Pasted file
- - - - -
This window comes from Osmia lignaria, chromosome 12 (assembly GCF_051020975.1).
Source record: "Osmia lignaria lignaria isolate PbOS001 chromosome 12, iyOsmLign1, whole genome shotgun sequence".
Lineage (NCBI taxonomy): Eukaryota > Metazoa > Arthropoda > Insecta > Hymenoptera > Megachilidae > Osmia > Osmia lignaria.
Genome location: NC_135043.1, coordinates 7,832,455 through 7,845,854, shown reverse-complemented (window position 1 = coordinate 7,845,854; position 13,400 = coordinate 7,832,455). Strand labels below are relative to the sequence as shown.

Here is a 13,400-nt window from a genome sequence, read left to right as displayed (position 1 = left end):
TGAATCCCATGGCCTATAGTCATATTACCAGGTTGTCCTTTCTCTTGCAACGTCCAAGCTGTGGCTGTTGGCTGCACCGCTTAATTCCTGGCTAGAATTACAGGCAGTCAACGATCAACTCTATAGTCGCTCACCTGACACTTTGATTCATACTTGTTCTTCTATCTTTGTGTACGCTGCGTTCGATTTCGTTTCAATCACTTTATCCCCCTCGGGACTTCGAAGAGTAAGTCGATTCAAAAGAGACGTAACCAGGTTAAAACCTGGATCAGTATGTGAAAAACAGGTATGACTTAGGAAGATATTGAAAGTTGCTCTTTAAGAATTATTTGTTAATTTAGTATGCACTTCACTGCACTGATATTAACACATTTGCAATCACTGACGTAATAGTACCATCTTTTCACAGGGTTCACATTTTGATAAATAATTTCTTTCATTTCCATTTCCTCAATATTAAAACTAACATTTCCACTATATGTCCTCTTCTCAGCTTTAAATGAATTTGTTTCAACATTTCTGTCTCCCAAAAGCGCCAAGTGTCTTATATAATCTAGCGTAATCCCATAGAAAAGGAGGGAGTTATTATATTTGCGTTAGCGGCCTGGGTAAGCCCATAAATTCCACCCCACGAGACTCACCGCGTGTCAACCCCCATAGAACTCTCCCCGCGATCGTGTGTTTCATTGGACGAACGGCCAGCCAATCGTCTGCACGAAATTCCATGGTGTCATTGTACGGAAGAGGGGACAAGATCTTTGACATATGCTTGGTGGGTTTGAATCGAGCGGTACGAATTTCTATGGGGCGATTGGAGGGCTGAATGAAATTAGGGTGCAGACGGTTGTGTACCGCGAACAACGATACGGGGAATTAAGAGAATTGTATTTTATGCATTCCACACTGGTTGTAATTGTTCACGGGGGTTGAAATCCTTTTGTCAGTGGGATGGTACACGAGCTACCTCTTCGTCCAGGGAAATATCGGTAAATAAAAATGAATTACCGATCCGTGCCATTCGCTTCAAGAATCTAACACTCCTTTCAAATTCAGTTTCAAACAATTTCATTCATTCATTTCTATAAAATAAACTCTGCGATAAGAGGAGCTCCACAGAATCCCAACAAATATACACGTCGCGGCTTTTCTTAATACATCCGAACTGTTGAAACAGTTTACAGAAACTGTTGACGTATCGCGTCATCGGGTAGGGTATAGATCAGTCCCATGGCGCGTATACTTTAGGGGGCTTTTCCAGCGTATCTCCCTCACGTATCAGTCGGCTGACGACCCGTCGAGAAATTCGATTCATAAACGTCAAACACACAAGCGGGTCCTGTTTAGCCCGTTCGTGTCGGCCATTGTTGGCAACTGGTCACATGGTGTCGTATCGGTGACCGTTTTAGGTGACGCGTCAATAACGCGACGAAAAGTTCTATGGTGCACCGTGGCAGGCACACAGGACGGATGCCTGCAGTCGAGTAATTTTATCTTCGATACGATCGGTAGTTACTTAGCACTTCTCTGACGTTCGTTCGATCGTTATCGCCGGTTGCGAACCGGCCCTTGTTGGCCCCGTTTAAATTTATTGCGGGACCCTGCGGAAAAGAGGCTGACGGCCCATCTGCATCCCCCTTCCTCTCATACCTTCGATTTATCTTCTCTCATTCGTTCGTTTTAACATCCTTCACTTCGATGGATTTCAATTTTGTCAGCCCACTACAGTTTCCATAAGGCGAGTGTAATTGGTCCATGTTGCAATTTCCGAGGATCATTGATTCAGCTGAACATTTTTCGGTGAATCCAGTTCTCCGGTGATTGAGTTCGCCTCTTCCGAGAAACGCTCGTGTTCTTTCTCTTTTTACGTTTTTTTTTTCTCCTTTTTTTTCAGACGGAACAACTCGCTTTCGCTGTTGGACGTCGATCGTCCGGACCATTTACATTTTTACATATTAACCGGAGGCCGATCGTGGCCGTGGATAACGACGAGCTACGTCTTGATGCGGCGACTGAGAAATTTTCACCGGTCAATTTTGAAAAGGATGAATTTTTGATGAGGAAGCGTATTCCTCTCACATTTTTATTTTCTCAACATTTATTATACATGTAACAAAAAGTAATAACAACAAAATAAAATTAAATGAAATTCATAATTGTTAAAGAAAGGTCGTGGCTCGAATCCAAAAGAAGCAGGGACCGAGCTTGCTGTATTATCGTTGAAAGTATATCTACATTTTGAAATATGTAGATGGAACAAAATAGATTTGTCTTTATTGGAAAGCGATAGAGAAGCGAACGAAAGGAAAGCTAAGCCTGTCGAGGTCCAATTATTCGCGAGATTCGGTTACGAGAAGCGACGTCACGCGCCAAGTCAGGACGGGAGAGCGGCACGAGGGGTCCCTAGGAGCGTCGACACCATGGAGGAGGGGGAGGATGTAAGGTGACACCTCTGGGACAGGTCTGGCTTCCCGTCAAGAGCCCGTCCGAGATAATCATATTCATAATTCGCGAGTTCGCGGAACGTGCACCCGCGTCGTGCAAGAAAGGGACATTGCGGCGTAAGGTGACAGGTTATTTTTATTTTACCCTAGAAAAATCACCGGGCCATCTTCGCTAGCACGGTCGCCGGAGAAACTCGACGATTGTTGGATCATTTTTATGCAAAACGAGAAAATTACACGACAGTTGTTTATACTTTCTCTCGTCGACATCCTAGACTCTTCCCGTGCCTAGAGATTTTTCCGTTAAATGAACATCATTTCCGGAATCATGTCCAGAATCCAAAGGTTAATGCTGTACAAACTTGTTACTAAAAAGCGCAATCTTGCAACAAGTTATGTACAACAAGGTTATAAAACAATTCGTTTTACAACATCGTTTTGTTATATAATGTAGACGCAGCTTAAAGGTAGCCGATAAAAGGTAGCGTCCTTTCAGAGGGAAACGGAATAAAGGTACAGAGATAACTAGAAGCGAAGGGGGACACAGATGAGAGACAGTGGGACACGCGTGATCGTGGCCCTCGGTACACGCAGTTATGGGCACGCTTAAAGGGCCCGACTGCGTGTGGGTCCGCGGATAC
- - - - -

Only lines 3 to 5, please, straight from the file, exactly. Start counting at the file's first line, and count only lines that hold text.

Lineage (NCBI taxonomy): Eukaryota > Metazoa > Arthropoda > Insecta > Hymenoptera > Megachilidae > Osmia > Osmia lignaria.
Genome location: NC_135043.1, coordinates 7,832,455 through 7,845,854, shown reverse-complemented (window position 1 = coordinate 7,845,854; position 13,400 = coordinate 7,832,455). Strand labels below are relative to the sequence as shown.

Here is a 13,400-nt window from a genome sequence, read left to right as displayed (position 1 = left end):